So last night, these neighbors made their accusations and then would ask Tim a question. He would get two words out and they would interrupt him. Finally they said that they weren't accusing him (what?) and that all kids make mistakes and do things wrong. They said he could come back again, only be more careful next time.
I told them that I guessed we were at an impasse. It looked to me like it was safer to just not have him be on their property at all. They looked surprised and said it was okay, he could come back. To be accused again? No, I think it's better that he stay away. And I don't think he should play with these kids. The accusations are going to get more sophisticated and more damaging.
I went back to my Bible study with Stacia, only since the study focused on judgment and hypocrisy (Romans 3), I felt that I had ironically gone out and been a hypocrite. Why not be maligned? Why not be insulted? We had defended Tim, who had been unjustly treated; only I felt that I should have instead done something to make Christ known to them in the process. Still, I can't picture them being receptive. Stacia looked at me and asked if I was alright. I told her some of what was whirling around in my head. She asked, "What would you have wanted to do? What result would make you happy?" I wasn't sure, really; it was hard to say, because I was so unsure exactly what would have been the best possible result, and how possible it was to help them understand, but above all, how to handle it in such a way as to please God.
This morning Tim went out to work off some energy so he could focus on his homeschooling. Their little boy was out there alone, and asked Tim to play with him. Tim said he'd better not, and went home. The boy followed him, and asked him why he wasn't being nice. Tim just said he'd better go home, and the little boy left.
I have sighed many times today over it. My mind still works overtime on the subject. I have prayed for them many times before that and today, prayed for the ability to love them anyway if only from a distance, and for the right attitude and the right things to say if and when I should encounter the opportunity. Still, it seems I won't be able to get much across, because they talk faster and interrupt if they don't want to hear something.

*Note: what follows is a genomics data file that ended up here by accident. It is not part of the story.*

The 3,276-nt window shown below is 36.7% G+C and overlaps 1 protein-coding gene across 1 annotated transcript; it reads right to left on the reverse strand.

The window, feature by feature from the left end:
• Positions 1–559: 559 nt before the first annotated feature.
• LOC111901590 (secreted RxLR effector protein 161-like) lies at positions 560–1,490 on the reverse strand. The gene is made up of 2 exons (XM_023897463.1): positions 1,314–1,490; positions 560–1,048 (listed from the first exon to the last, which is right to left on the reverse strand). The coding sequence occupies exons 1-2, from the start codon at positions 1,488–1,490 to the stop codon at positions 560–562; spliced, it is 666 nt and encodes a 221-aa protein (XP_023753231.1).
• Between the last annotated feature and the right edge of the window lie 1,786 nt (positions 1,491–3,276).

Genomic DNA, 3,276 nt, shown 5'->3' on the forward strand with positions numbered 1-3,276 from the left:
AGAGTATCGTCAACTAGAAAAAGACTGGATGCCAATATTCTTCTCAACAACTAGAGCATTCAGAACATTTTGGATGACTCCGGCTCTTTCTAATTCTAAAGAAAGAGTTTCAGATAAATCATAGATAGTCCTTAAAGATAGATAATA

There seems to be a disconnect between Tim's willingness to be a friend to them and their response. The little boy very clearly doesn't make the connection between their striking out at Tim and Tim retreating from them. I doubt that the others in their family do, either.
So it is. Ideally, missions work sounds glorious. I'm sure it's more gritty in actuality. When strangers become neighbors, the rough edges can cut like one of those lawn-edging machines; personally, I doubt that I'm cut out for missions work. I don't know how to even work with the neighbor in my American cul-de-sac. I am gaining a higher regard for those who have accomplished so much with their unbelieving neighbors, and for missionaries living in other lands with strangers, whose foreign ways predominate and where the missionaries are already outnumbered and at such a disadvantage.

1 comment:


That's one heck of a messy situation. I wish I had some kind of advise or wisdom to share, but my own neighbors are perplexing enough. Isn't there a saying, "Each neighbor has enough trouble of his own."?